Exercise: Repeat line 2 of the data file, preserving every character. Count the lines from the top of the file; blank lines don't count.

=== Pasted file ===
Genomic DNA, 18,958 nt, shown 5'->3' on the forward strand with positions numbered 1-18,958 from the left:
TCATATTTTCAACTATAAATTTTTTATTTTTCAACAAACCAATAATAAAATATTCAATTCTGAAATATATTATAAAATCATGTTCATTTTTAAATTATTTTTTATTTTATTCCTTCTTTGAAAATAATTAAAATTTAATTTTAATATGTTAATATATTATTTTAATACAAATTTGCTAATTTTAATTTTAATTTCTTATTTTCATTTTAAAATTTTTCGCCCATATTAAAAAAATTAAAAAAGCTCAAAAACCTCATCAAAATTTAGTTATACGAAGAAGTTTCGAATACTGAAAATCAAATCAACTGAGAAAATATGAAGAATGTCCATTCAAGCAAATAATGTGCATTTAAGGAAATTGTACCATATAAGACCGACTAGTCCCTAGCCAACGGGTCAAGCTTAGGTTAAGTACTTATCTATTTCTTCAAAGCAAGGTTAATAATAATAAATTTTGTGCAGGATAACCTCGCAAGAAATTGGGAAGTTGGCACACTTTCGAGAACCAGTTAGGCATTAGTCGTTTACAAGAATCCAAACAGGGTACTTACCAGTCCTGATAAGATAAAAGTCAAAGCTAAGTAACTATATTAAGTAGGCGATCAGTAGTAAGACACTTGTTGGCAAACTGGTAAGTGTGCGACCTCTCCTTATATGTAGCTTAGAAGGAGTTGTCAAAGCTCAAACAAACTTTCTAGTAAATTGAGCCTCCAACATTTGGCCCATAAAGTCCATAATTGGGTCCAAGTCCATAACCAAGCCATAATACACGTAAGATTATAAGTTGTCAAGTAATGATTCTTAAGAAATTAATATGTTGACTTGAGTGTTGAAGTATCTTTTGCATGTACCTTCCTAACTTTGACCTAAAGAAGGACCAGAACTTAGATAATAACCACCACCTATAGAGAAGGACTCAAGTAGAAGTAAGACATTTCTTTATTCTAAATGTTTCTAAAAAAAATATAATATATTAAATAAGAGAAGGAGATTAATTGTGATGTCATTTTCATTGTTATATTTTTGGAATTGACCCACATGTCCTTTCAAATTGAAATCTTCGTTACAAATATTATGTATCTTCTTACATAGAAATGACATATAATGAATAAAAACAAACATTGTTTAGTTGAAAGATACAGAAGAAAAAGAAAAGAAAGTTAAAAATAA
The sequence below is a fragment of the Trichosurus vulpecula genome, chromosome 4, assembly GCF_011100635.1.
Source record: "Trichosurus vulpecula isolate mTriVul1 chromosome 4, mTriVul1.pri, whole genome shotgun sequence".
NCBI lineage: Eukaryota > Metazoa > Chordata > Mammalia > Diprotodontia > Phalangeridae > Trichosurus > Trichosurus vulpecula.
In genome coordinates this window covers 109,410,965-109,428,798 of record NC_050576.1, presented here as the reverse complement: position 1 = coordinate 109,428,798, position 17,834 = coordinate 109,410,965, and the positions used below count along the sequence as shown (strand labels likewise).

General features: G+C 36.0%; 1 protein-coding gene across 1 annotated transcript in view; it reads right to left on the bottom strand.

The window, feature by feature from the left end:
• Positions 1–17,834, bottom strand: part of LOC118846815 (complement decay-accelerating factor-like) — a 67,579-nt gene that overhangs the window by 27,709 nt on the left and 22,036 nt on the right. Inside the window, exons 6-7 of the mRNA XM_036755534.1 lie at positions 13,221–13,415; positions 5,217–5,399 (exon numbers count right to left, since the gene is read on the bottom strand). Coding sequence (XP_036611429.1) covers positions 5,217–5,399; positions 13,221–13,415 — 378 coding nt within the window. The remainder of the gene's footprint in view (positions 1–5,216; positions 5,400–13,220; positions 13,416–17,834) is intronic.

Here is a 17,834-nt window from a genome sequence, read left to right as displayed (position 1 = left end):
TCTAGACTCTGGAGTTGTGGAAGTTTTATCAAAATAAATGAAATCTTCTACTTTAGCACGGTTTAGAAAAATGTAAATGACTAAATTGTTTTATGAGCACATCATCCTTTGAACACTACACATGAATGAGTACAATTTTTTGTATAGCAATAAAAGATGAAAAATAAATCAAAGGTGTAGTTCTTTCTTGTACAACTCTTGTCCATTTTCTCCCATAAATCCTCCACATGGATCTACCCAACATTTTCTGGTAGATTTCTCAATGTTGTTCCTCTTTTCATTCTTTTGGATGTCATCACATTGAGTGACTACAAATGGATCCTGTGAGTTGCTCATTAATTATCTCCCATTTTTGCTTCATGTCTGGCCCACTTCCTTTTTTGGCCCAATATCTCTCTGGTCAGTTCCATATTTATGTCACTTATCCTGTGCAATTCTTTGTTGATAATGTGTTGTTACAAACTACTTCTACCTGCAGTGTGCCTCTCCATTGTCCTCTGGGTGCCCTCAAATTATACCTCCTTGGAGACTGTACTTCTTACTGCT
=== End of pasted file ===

TCATATTTTCAACTATAAATTTTTTATTTTTCAACAAACCAATAATAAAATATTCAATTCTGAAATATATTATAAAATCATGTTCATTTTTAAATTATTTTTTATTTTATTCCTTCTTTGAAAATAATTAAAATTTAATTTTAATATGTTAATATATTATTTTAATACAAATTTGCTAATTTTAATTTTAATTTCTTATTTTCATTTTAAAATTTTTCGCCCATATTAAAAAAATTAAAAAAGCTCAAAAACCTCATCAAAATTTAGTTATACGAAGAAGTTTCGAATACTGAAAATCAAATCAACTGAGAAAATATGAAGAATGTCCATTCAAGCAAATAATGTGCATTTAAGGAAATTGTACCATATAAGACCGACTAGTCCCTAGCCAACGGGTCAAGCTTAGGTTAAGTACTTATCTATTTCTTCAAAGCAAGGTTAATAATAATAAATTTTGTGCAGGATAACCTCGCAAGAAATTGGGAAGTTGGCACACTTTCGAGAACCAGTTAGGCATTAGTCGTTTACAAGAATCCAAACAGGGTACTTACCAGTCCTGATAAGATAAAAGTCAAAGCTAAGTAACTATATTAAGTAGGCGATCAGTAGTAAGACACTTGTTGGCAAACTGGTAAGTGTGCGACCTCTCCTTATATGTAGCTTAGAAGGAGTTGTCAAAGCTCAAACAAACTTTCTAGTAAATTGAGCCTCCAACATTTGGCCCATAAAGTCCATAATTGGGTCCAAGTCCATAACCAAGCCATAATACACGTAAGATTATAAGTTGTCAAGTAATGATTCTTAAGAAATTAATATGTTGACTTGAGTGTTGAAGTATCTTTTGCATGTACCTTCCTAACTTTGACCTAAAGAAGGACCAGAACTTAGATAATAACCACCACCTATAGAGAAGGACTCAAGTAGAAGTAAGACATTTCTTTATTCTAAATGTTTCTAAAAAAAATATAATATATTAAATAAGAGAAGGAGATTAATTGTGATGTCATTTTCATTGTTATATTTTTGGAATTGACCCACATGTCCTTTCAAATTGAAATCTTCGTTACAAATATTATGTATCTTCTTACATAGAAATGACATATAATGAATAAAAACAAACATTGTTTAGTTGAAAGATACAGAAGAAAAAGAAAAGAAAGTTAAAAATAA